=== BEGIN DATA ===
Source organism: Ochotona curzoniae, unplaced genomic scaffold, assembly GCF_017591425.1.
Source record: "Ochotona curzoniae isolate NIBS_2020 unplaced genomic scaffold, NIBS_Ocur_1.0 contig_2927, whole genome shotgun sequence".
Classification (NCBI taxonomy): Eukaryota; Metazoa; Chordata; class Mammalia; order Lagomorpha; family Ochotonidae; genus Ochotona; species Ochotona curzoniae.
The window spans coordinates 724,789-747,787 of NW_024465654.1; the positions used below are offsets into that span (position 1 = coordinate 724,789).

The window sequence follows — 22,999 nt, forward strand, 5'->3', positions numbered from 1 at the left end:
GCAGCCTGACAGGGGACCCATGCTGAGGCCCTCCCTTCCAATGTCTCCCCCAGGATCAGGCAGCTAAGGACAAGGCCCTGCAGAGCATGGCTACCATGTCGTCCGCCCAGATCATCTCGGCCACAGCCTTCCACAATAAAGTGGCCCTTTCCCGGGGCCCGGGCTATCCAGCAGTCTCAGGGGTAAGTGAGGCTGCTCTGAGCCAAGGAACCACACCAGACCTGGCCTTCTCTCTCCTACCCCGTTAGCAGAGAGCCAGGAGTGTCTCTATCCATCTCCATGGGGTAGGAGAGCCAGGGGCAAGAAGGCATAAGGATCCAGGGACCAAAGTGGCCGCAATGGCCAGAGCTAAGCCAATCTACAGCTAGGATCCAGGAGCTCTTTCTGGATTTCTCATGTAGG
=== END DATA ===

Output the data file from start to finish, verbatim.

Source organism: Ochotona curzoniae, unplaced genomic scaffold, assembly GCF_017591425.1.
Source record: "Ochotona curzoniae isolate NIBS_2020 unplaced genomic scaffold, NIBS_Ocur_1.0 contig_2927, whole genome shotgun sequence".
Classification (NCBI taxonomy): Eukaryota; Metazoa; Chordata; class Mammalia; order Lagomorpha; family Ochotonidae; genus Ochotona; species Ochotona curzoniae.
The window spans coordinates 724,789-747,787 of NW_024465654.1; the positions used below are offsets into that span (position 1 = coordinate 724,789).

The window sequence follows — 22,999 nt, forward strand, 5'->3', positions numbered from 1 at the left end:
GCAGCCTGACAGGGGACCCATGCTGAGGCCCTCCCTTCCAATGTCTCCCCCAGGATCAGGCAGCTAAGGACAAGGCCCTGCAGAGCATGGCTACCATGTCGTCCGCCCAGATCATCTCGGCCACAGCCTTCCACAATAAAGTGGCCCTTTCCCGGGGCCCGGGCTATCCAGCAGTCTCAGGGGTAAGTGAGGCTGCTCTGAGCCAAGGAACCACACCAGACCTGGCCTTCTCTCTCCTACCCCGTTAGCAGAGAGCCAGGAGTGTCTCTATCCATCTCCATGGGGTAGGAGAGCCAGGGGCAAGAAGGCATAAGGATCCAGGGACCAAAGTGGCCGCAATGGCCAGAGCTAAGCCAATCTACAGCTAGGATCCAGGAGCTCTTTCTGGATTTCTCATGTAGG